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A section of International Journal of Environmental Research and Public Health (ISSN 1660-4601).

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This section will cover all biological theories of aging in humans, beginning with theories of the genetic regulation of aging, including cellular theories and DNA repair mechanisms and antioxidants, as well as the effects of overweight and malnutrition. Welcome are studies on proteostasis, which is the importance of the structure of proteins for proper functioning of molecules, and how aging affects this. At the systems level, some theories of aging actually include effects that are caused by progressive damage to cells and body systems over time. In detail, during aging, many physiological systems spontaneously change independently of the presence of chronic diseases, particularly the peripheral and central nervous system.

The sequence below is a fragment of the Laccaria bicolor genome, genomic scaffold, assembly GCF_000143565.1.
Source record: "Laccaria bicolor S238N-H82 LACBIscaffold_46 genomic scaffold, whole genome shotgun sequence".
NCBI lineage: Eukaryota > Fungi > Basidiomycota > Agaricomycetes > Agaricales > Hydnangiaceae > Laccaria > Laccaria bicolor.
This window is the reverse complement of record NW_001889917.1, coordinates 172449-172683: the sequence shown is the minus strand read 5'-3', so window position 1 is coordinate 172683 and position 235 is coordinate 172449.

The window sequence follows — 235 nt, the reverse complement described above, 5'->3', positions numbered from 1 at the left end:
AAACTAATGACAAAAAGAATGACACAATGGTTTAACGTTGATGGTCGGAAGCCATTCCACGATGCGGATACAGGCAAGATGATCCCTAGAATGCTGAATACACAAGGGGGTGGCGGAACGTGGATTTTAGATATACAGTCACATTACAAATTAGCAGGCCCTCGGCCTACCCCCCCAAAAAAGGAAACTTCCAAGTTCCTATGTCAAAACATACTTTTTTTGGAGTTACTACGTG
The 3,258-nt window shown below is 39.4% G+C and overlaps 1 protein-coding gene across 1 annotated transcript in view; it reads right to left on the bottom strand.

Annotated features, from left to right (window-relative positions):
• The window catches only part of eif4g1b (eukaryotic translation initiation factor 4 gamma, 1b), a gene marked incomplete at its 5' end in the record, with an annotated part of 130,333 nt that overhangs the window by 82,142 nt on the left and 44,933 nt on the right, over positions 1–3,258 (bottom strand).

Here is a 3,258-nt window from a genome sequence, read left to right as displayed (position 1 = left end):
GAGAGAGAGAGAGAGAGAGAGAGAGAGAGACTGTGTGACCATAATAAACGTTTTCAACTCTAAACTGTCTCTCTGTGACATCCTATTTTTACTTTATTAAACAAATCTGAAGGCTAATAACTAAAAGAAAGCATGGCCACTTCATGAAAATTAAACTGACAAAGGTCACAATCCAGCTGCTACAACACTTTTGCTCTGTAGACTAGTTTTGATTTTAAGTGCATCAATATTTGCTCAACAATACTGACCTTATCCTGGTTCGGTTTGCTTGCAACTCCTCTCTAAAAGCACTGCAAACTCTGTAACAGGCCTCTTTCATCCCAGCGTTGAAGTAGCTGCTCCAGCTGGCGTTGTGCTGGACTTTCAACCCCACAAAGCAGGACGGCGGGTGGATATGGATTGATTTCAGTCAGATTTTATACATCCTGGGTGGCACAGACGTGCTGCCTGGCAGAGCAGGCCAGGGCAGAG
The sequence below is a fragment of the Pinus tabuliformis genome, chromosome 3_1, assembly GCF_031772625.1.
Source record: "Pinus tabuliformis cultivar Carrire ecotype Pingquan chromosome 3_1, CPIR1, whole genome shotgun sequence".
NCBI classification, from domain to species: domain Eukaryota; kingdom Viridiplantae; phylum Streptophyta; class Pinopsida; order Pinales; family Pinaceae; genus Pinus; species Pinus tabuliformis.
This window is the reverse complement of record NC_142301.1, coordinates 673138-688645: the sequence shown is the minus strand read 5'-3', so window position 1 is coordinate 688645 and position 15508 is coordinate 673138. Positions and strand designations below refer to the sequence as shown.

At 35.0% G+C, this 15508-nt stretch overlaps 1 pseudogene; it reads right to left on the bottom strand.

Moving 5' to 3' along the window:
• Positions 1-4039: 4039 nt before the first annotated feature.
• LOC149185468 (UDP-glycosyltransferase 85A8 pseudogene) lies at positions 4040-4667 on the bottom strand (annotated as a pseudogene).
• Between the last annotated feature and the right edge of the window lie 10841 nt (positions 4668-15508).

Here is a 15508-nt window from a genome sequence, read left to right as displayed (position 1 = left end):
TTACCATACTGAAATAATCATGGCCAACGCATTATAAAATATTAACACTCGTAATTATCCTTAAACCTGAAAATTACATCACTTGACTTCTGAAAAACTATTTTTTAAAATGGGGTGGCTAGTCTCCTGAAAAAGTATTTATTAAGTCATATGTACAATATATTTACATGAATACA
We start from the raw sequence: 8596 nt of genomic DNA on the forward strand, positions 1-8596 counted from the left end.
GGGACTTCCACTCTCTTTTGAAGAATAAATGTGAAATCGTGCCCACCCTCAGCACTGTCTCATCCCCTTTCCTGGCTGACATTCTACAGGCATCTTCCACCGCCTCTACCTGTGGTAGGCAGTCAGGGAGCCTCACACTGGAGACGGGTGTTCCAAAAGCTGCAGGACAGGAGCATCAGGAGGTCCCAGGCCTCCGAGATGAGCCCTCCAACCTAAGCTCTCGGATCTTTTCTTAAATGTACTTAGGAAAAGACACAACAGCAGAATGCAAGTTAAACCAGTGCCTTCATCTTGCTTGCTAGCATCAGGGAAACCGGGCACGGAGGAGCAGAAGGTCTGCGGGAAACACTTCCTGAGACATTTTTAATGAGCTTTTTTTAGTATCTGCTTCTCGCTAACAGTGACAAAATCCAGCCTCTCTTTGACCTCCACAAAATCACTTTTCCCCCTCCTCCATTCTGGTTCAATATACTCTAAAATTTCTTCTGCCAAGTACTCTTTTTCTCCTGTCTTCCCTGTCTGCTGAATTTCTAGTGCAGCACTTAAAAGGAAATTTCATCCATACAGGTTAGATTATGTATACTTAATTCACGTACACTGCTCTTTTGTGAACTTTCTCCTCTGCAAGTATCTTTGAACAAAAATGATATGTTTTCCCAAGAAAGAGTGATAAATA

The mechanisms which chronically influence cognitive and motoric frailty are, for example, particularly relevant due to the prevalence of frail older persons. All these changes may result in the occurrence of cognitive and motoric frailty and accelerated progression of neurodegenerative diseases, such as Alzheimer’s and Parkinson’s diseases.

Longitudinal studies are needed to evaluate the mechanism of the onset of motoric-cognitive risk syndrome in older persons.

Moreover, biological mechanisms involving changes in the aging of many systems, such as muscles, the peripheral and central nervous system, bone, and cardiac and respiratory systems are welcome for explaining age-related diseases or age-associated diseases.


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